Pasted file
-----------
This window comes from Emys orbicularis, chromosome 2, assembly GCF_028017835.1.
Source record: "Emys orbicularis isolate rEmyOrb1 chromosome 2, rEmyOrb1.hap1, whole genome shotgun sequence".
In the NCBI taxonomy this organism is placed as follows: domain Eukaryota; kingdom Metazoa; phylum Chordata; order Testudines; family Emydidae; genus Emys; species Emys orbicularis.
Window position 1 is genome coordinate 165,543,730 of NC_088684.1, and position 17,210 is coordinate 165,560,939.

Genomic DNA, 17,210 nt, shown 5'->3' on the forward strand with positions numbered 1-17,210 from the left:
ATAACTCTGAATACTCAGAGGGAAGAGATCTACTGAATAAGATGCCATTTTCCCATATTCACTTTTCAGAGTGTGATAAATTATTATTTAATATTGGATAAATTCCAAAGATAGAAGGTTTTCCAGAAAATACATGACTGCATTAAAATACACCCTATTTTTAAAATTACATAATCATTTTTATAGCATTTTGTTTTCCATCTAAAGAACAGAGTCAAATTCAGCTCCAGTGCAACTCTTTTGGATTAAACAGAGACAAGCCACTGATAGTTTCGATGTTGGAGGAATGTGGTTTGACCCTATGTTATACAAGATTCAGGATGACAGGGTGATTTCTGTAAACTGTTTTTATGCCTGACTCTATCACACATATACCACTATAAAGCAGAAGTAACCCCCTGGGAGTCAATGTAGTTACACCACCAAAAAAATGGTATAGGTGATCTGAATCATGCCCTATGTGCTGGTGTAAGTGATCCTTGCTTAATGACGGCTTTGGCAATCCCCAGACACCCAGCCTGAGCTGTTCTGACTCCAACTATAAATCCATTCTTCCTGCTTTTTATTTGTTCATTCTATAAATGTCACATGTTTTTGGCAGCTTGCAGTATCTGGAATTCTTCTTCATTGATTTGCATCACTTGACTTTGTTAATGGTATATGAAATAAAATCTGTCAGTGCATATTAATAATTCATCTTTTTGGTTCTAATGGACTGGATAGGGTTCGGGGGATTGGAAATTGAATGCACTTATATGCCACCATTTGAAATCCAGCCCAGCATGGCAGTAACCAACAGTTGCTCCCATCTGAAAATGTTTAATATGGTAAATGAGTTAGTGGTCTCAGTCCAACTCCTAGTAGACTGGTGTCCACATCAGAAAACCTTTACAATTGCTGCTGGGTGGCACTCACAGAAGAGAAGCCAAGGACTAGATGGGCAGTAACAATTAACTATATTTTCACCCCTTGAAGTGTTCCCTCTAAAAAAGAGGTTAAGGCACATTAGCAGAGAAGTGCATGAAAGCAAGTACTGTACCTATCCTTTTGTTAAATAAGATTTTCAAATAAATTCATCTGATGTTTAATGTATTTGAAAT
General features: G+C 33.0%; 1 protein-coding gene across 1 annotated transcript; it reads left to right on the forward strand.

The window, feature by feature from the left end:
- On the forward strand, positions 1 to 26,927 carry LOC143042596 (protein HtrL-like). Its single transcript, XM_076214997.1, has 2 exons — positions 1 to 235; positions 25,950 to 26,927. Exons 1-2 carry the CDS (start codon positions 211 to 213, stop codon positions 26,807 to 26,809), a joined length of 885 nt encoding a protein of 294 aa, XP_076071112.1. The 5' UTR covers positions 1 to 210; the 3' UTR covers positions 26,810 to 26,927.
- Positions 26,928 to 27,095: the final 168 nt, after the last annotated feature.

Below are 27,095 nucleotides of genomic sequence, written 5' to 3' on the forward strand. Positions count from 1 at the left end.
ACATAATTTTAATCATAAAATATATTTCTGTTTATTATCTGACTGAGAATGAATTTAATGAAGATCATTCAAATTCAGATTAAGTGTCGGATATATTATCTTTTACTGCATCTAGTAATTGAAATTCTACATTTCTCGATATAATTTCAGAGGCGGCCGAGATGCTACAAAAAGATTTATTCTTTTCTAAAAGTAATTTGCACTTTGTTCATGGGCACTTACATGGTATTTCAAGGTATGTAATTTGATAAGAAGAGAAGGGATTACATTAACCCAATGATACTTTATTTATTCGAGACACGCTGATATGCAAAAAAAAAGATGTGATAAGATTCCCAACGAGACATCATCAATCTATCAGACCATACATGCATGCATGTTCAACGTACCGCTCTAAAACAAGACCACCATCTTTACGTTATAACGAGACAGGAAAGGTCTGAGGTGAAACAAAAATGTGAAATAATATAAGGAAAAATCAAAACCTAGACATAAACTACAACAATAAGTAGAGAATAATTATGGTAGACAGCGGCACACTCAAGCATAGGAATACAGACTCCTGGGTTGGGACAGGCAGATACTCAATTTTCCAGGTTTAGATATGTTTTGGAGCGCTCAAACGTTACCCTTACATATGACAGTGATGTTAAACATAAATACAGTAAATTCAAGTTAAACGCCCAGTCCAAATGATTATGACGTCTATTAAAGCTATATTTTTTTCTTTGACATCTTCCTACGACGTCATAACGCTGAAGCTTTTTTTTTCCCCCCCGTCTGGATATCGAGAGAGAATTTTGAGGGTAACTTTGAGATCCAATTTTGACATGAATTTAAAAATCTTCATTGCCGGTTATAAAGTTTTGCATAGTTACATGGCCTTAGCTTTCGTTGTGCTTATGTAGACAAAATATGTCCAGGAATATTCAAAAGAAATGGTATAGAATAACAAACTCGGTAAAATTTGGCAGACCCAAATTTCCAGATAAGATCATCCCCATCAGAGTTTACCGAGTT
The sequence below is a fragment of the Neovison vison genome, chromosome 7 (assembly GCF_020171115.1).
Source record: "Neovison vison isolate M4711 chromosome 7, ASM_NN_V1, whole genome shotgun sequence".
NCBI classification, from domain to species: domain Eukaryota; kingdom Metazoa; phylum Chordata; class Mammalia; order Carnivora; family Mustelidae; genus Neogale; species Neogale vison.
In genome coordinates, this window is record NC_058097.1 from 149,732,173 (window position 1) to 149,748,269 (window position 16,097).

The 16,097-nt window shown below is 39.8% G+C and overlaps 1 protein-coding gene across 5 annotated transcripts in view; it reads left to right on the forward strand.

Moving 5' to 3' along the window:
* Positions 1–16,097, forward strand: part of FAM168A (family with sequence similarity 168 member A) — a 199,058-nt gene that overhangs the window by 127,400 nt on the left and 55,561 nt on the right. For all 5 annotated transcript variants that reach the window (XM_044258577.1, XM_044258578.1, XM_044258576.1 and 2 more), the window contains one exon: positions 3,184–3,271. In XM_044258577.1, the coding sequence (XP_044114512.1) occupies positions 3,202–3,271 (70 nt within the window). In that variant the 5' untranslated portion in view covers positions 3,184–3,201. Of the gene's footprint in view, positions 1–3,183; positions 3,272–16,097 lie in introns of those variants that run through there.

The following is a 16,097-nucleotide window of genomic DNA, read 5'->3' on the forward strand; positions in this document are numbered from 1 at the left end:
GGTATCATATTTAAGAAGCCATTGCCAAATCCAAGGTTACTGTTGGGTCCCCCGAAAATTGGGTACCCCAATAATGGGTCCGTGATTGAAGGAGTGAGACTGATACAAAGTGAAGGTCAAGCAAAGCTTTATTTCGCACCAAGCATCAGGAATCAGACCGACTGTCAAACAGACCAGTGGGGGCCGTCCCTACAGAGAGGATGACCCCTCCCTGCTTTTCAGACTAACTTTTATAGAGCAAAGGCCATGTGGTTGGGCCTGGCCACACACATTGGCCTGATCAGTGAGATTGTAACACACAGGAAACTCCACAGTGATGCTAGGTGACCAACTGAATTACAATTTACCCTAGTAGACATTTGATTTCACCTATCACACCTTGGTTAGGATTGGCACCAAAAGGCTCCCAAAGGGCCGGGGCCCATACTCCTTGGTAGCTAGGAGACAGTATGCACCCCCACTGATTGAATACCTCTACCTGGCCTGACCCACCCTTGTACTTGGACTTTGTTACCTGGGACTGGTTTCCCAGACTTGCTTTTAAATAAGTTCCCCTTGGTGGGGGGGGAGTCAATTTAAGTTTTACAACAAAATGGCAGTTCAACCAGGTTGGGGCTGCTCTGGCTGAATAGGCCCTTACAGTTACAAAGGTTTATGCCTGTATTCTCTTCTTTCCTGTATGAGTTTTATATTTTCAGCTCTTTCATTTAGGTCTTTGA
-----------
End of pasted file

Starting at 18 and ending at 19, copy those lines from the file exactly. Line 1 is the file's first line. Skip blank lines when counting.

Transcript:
Moving 5' to 3' along the window:
* Positions 1–16,097, forward strand: part of FAM168A (family with sequence similarity 168 member A) — a 199,058-nt gene that overhangs the window by 127,400 nt on the left and 55,561 nt on the right. For all 5 annotated transcript variants that reach the window (XM_044258577.1, XM_044258578.1, XM_044258576.1 and 2 more), the window contains one exon: positions 3,184–3,271. In XM_044258577.1, the coding sequence (XP_044114512.1) occupies positions 3,202–3,271 (70 nt within the window). In that variant the 5' untranslated portion in view covers positions 3,184–3,201. Of the gene's footprint in view, positions 1–3,183; positions 3,272–16,097 lie in introns of those variants that run through there.